to the surface to lay eggs,
some submerging, while
others die unfulfilled,
eaten. Who’s to say
which life burns brighter;
even knowing these facts,
still I dream of flight.
With No Mountain in View
Like a mirage, you shift ever forward,
blonde hair concealing your eyes, one
long leg draped over the chair’s arm,
a reminder of inconstancy and promises
constructed to collapse. Such power,
such wisdom, at seventeen.
Through the window I see
horses in the paddock, a lone
figure by the road, and steam
rising from the earth. Your voice,
as it was, and mine, as it never sounded,
merged only in fantasy. Something
crumbles at the edge. A crow flaps away.
Wishing for pristine airways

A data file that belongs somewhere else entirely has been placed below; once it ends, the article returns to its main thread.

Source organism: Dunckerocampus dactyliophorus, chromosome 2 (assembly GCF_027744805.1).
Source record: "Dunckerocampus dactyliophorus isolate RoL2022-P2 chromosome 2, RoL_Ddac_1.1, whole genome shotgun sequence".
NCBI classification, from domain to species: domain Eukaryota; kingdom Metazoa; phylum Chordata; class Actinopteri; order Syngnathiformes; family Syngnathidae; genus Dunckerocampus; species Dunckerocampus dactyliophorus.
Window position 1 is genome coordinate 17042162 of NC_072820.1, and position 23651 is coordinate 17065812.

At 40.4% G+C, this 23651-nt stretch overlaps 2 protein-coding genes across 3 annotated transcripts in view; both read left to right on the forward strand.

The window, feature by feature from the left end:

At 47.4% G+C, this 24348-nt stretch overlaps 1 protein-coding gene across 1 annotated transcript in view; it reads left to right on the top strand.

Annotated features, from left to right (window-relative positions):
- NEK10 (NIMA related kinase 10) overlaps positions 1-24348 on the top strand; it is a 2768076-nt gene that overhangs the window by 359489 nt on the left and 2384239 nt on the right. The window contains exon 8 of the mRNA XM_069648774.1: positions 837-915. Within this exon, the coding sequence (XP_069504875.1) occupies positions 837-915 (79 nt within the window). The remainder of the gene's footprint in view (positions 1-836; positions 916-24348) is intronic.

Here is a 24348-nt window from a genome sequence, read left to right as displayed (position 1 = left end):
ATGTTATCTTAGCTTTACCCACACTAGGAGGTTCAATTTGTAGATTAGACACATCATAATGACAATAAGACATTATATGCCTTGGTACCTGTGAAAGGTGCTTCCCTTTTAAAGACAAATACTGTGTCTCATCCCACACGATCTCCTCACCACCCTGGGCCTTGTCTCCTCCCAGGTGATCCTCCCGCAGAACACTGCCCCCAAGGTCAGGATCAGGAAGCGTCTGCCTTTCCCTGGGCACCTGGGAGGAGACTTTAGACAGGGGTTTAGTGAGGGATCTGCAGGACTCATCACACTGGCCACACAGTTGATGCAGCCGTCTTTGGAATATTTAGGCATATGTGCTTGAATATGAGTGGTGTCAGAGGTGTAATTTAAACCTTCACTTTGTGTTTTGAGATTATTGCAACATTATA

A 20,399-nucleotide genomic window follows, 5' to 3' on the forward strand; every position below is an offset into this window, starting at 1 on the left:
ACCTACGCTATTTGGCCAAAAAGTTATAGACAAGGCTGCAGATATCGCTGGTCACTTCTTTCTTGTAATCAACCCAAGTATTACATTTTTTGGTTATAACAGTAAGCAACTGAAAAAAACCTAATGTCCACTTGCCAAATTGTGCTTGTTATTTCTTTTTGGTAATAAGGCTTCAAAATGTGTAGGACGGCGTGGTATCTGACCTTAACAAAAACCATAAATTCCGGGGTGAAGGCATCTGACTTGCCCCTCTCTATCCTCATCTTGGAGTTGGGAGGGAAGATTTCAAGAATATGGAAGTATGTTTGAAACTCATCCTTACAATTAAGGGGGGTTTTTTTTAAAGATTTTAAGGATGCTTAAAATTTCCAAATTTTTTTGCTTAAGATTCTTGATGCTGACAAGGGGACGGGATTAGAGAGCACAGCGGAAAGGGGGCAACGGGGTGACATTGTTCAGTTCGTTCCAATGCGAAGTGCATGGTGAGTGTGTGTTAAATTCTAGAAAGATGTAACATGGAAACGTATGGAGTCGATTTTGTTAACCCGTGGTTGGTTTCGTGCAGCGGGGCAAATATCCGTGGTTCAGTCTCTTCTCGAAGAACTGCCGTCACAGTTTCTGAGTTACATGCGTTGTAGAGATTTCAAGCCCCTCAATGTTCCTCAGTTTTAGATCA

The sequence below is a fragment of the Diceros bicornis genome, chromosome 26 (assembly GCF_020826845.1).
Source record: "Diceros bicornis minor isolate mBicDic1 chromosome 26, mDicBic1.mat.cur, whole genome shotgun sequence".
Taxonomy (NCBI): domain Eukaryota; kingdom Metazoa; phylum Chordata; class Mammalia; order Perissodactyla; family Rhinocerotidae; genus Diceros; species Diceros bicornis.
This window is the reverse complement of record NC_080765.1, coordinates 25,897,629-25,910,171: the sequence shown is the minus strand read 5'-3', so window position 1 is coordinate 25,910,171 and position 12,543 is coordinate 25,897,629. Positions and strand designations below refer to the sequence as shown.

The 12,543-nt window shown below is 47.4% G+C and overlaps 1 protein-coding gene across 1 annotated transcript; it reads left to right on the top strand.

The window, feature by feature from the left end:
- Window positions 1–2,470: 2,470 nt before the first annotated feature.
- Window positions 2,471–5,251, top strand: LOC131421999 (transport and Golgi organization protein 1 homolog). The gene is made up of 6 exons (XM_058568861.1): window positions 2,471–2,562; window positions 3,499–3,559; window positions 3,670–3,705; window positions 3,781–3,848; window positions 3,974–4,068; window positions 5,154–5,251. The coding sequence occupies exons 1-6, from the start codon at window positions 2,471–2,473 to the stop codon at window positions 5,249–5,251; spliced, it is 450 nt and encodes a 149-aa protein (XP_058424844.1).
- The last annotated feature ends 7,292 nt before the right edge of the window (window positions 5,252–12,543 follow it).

and unfeathered dreams, I lie
on my right side, and wait.
Again, the bellows flex and pump.
The relentless tickle, exploding,
another round of gasps and mucus retained,
one droplet among others,
spread across the night.
Comfort’s runaway bus never slows,
and I watch it pull away, shrinking in time.
Wait, wait, I say. I bought a ticket.
Through that window you see another bird
rising, unlabeled, unwanted, yet noticed.
A limb’s last leaf. The boy’s breath.
Like the morning after your father died,
when temperature didn’t register
and heat shallowed through the morning’s
end. Still you shivered. Glass. Wind.
Night’s body. How to calibrate nothing’s
grace? Take notes. Trace its echo. Try.
To the Lovely Green Beetles Who Carried My Notes into the Afternoon
Such beauty should not be bound,
thus I tied loose knots,
knowing you would slip free
and shed my words
as they were meant,
across browned lawns,
just over the cedar fence
or at the curb’s edge,
never to be assembled,
and better for it.
“Latitude,” Poetry Breakfast
“Runaway Bus,” Postcard Poems and Prose
“Bottom Falling,” Into the Void
“To the Lovely Green Beetles Who Carried My Notes into the Afternoon,” riverSedge